I enjoyed reading your thoughts on the applications of 3D printing, particularly the possibility of apply crowd sourcing techniques to creating the design of these vending machines. In an age of customization and personalization I believe your idea could be a great way to engage with the consumer. Indeed it would be a good way to market the vending machines. I see regulatory and distribution risks (are the vending machines of different shape legal? can we bring enough product to stock them without incurring on heavy costs?) that once solved will undoubtedly bring success to your plan.
Undoubtedly General Mills should keep their R&D department. Having it allows this company to innovate within their product portfolio. While the VC allows them to capture new products and stay at the forefront of what the external forces in the market are doing, General mills also needs to improve their product line and adapt it to developing consumer tastes. The R&D department will focus on developing the brands while the VC firm focuses on capturing edgy new products or technology that General Mills can incorporate in their portfolio.
Very interesting article.
In regards to the question about the parallels and learnings Lego can establish looking at Toy’s ‘R’ us, I believe there are few reasons for concern. Although Toy’s ‘R’ us was a toy manufacturer, their main business was retail sales. Lego, on the other hand, mainly drives revenue from his product sales. While Lego will undoubtedly have to adapt his distribution model and route-to-market strategy, the internet does not threaten their business, bur rather, strengthens it. It allows Lego to reach a wider range of customers settled in a wider range of geographies.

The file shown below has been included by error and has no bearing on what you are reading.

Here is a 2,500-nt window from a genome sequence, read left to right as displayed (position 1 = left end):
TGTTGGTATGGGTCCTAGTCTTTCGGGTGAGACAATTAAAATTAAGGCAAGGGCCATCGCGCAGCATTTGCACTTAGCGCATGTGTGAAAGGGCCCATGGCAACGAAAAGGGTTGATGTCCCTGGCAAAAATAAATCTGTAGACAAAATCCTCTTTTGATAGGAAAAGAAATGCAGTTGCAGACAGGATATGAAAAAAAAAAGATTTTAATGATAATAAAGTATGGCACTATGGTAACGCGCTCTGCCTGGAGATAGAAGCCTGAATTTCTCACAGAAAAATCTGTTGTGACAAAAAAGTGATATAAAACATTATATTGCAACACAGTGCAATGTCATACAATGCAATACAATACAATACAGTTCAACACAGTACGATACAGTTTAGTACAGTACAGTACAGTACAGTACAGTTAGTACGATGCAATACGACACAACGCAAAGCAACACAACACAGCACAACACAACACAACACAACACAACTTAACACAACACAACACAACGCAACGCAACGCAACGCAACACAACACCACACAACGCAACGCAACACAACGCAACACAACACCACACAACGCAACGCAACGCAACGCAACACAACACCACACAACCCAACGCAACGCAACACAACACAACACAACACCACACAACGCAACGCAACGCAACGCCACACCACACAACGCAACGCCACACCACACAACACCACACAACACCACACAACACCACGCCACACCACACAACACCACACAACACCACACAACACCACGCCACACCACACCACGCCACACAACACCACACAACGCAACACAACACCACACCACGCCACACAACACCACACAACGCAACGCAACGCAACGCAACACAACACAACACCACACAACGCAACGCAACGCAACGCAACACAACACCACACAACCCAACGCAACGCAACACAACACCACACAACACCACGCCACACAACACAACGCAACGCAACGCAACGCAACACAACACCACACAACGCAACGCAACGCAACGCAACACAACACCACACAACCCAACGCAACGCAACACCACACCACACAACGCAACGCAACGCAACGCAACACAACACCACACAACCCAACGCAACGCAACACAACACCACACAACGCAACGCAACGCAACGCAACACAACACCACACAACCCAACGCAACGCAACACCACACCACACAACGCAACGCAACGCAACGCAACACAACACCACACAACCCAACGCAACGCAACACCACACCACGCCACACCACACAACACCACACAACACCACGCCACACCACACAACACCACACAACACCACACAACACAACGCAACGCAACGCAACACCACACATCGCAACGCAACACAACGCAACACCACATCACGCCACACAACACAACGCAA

Coming from the F&B industry, I found this essay very engaging.
I will venture to say it is the retailer who will provide the 3D printing services (and therefore the entity that will benefit) in the future. From a logistics standpoint it seems that this can be the only answer.
Wholeseller/manufacturer: it seems unlikely consumers will reach out to individual makers of each and everyone of their favorite lines of products.
Consumer: it is logistically difficult for consumers to have all the printing ingredients necessary to create every food/sweet they want.
In this sense the responsibility of creating the 3D printing will fall under the retailer, who will sell the customization services to the consumer on their stores, or online. Afterwards delivering the end-product.
Very interesting read Sophie!
I agree that data security will be an increasingly controversial topic, as machine learning and other technological innovations develop. It seems the answer to the issue lies in technology. New developments like block-chain encryption can help solve the most immediate problems, and further down the line, more sophisticated methods of data storage will prevent its theft.
Perhaps the more pressing question is how will citizens adapt to a landscape where privacy takes a new meaning. Today your private self is no longer who you are or what you do, but the parts of you that are not online. As consumers become increasingly aware of the scarcity of their private data I wonder how the internet landscape or our social structure will transform.
Acquisition or in-house is a choice that often troubles companies when developing new capabilities. Because leaders in the industry are usually not part of the company, I often lean to acquire knowledge rather than growing. I think this is particularly necessary in a rapidly changing industry such as machine learning, where the time to develop new in-house knowledge might have made the said in-house developments redundant.
Thank you Ulunma for a very interesting read.